comScore + Rentrak: Good For Researchers, Not Bad For Nielsen

By Wall St. Village Archives
Cover image for  article: comScore + Rentrak: Good For Researchers, Not Bad For Nielsen

BOTTOM LINE: comScore and Rentrak announced an agreement to merge on Tuesday. Our view is that the two research companies will undoubtedly continue to grow, but not necessarily at Nielsen's expense. We see the role of third party measurement becoming increasingly important to large marketers. This allow for growth opportunities from different providers such as Rentrak and comScore, who can offer new services within growing markets and new services that are complimentary to more mature ones without necessarily taking away from Nielsen.

Rentrak and comScore have announced plans to merge, producing a digital and video-based media-focused research company with LTM revenue of $457mm, ~$350mm of which was generated within the United States. The company will likely move up one position among the top market research companies in the US, following Nielsen, WPP's Kantar, IMS, Ipsos, IRI and Westat.  On a global basis, they will rank behind the aforementioned group as well as GfK. However, it is and should remain by a substantial margin the fastest growing company in the sector.

As the CEO of WPP, the two companies' largest shareholder and also one of the largest buyers of research services on behalf of marketers said in August, "we very much would welcome them coming together." Nielsen investors who had concerns about the potential for competition from either company would probably have reason to have greater concern following the completion of a merger and the introduction of integrated products.

We think such concerns will be misplaced. While there will undoubtedly be many existing customers of Rentrak and comScore who may become bigger customers of a combined entity, the merger is unlikely to meaningful alter Nielsen's position in the United States so long as the largest nationally-oriented marketers continue to prioritize the use of age and gender-based metrics in their media planning and buying efforts. Under this highly likely circumstance, agencies will continue to buy media on this basis, meaning that they and media owners will continue to rely on Nielsen for data services. Long-term contracts between those entities and Nielsen will further reinforce this orientation. Arguably, both companies can continue to expand their businesses as third party measurement and related services become increasingly important to marketers. Whether the money to fund incremental services comes from other research providers or (more likely) from media owners or agencies becomes the bigger question.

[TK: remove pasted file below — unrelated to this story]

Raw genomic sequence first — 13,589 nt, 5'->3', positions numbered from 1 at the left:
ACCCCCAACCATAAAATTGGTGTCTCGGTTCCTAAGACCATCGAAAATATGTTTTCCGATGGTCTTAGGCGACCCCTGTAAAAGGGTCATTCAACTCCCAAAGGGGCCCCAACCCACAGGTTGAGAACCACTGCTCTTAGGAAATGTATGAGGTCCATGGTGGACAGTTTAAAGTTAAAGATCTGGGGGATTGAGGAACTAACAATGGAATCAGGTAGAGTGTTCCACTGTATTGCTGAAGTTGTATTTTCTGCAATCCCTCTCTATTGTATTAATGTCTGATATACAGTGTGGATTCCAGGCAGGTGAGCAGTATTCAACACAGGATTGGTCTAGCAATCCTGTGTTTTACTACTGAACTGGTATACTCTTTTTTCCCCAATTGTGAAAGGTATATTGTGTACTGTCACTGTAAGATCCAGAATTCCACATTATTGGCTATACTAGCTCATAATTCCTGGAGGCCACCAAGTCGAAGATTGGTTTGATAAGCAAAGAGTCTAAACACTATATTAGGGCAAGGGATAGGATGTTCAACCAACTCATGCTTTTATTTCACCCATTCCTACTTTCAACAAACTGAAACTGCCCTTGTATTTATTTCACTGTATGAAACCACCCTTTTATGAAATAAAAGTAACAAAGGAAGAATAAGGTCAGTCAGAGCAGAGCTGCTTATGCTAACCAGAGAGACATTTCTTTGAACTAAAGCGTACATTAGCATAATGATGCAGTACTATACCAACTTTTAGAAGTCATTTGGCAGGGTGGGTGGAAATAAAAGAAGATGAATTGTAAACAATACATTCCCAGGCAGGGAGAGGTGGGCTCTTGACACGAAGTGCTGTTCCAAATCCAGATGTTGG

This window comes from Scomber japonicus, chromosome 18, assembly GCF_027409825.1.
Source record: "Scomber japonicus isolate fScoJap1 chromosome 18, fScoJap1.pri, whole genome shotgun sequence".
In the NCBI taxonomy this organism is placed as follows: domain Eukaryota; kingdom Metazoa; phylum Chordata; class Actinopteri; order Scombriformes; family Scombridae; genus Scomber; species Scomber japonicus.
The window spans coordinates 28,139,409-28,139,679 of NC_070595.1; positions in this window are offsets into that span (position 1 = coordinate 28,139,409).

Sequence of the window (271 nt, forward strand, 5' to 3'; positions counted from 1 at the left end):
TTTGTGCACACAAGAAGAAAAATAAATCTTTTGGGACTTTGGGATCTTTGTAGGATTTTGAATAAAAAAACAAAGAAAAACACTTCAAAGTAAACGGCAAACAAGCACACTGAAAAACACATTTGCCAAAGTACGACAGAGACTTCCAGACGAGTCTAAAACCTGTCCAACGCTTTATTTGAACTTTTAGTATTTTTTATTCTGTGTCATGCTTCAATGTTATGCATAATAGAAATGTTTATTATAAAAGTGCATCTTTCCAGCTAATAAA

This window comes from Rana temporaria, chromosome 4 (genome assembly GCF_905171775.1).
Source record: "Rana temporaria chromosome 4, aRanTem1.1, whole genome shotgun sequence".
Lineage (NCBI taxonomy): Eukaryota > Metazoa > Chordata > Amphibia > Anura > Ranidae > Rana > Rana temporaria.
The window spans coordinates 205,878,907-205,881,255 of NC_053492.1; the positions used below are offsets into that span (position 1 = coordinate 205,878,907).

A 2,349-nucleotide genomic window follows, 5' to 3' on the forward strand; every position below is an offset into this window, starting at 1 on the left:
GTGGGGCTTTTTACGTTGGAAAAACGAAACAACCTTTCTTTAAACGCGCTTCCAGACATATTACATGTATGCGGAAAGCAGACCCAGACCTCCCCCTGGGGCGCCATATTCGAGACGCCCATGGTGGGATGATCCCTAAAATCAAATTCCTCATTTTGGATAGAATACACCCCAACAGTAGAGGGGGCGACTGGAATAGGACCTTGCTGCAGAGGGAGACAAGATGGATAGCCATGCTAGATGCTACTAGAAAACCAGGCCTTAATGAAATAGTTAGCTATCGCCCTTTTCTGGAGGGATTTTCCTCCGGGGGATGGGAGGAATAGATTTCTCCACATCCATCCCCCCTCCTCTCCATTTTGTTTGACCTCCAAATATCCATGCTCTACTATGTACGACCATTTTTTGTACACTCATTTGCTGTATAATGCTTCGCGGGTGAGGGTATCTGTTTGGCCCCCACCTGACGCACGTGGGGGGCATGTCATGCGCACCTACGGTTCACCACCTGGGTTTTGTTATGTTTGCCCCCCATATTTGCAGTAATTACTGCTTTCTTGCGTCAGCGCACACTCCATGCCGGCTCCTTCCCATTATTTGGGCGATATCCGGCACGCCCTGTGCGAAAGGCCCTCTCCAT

As an important side point for investors to consider, we have heard (and disagreed strongly with) commentary from those who argue that the likes of Nielsen and comScore become less relevant if Google and other sellers of advertising can provide advertisers with their own counts of views and then provide attribution tools connecting those views to sales or other metrics that brands care about. On the contrary, as evidenced by recent academic research regarding sales of fraudulent impressions by YouTube and ever-emerging news around the prevalence of 'bots in programmatic media trading, advertisers and agencies have good reason not to proverbially let an opposing player serve as referee.

Third party providers of measurement of audiences and other metrics such as viewability retain – or possibly improve – their importance as digital media continues to grow. When publishers fail to allow those third parties into their systems, it is the publisher's growth that will be constrained. Meanwhile, set-top box-based viewing metrics and the appending of other data sets to those viewing metrics helps buyers of TV justify ever-granular media choices and inventory selections, which ultimately must be reconciled with the conventions that marketers prefer to plan against, namely age and gender. All of these factors suggest strongly to us that the dynamic between comScore-Rentrak and Nielsen is not necessarily a zero-sum game.

VALUATION. We value Nielsen with a DCF, using a 6.5% near-term discount rate, an 11.4% long-term discount rate and long-term 4.0% growth. Our target equates to a 30x unadjusted 2015 EPS or 16x on an adjusted basis.

RISKS include macro-economic trends, the rising availability of less-expensive research solutions (which could impact Nielsen's discretionary services) and the potential that Nielsen's status as the provider of a TV advertising trading currency could be threatened.

FULL REPORT INCLUDING RISKS AND DISCLOSURES CAN BE FOUND HERE: NLSN 9-30-15.pdf

The opinions and points of view expressed in this commentary are exclusively the views of the author and do not necessarily represent the views of MediaVillage.com / MyersBizNet, Inc. management or associated bloggers.

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